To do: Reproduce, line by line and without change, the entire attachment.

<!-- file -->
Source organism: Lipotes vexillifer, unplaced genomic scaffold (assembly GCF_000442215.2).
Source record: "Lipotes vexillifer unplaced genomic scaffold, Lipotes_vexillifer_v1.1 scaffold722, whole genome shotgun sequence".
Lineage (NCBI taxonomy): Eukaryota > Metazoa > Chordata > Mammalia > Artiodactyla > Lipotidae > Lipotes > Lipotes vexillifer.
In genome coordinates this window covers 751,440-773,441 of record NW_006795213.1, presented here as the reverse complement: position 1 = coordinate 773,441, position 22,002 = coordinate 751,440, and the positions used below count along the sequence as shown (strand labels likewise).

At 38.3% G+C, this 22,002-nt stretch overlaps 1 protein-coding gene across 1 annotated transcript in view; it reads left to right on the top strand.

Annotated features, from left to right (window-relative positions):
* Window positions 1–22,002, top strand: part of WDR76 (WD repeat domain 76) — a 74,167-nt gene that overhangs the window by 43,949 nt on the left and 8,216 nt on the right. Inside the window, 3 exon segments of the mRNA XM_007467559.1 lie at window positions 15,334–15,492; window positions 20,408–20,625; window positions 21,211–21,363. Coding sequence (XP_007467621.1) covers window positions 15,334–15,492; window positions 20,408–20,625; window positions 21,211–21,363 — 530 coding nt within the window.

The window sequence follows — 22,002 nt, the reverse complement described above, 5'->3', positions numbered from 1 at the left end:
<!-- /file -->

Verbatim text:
Source organism: Lipotes vexillifer, unplaced genomic scaffold (assembly GCF_000442215.2).
Source record: "Lipotes vexillifer unplaced genomic scaffold, Lipotes_vexillifer_v1.1 scaffold722, whole genome shotgun sequence".
Lineage (NCBI taxonomy): Eukaryota > Metazoa > Chordata > Mammalia > Artiodactyla > Lipotidae > Lipotes > Lipotes vexillifer.
In genome coordinates this window covers 751,440-773,441 of record NW_006795213.1, presented here as the reverse complement: position 1 = coordinate 773,441, position 22,002 = coordinate 751,440, and the positions used below count along the sequence as shown (strand labels likewise).

At 38.3% G+C, this 22,002-nt stretch overlaps 1 protein-coding gene across 1 annotated transcript in view; it reads left to right on the top strand.

Annotated features, from left to right (window-relative positions):
* Window positions 1–22,002, top strand: part of WDR76 (WD repeat domain 76) — a 74,167-nt gene that overhangs the window by 43,949 nt on the left and 8,216 nt on the right. Inside the window, 3 exon segments of the mRNA XM_007467559.1 lie at window positions 15,334–15,492; window positions 20,408–20,625; window positions 21,211–21,363. Coding sequence (XP_007467621.1) covers window positions 15,334–15,492; window positions 20,408–20,625; window positions 21,211–21,363 — 530 coding nt within the window.

The window sequence follows — 22,002 nt, the reverse complement described above, 5'->3', positions numbered from 1 at the left end: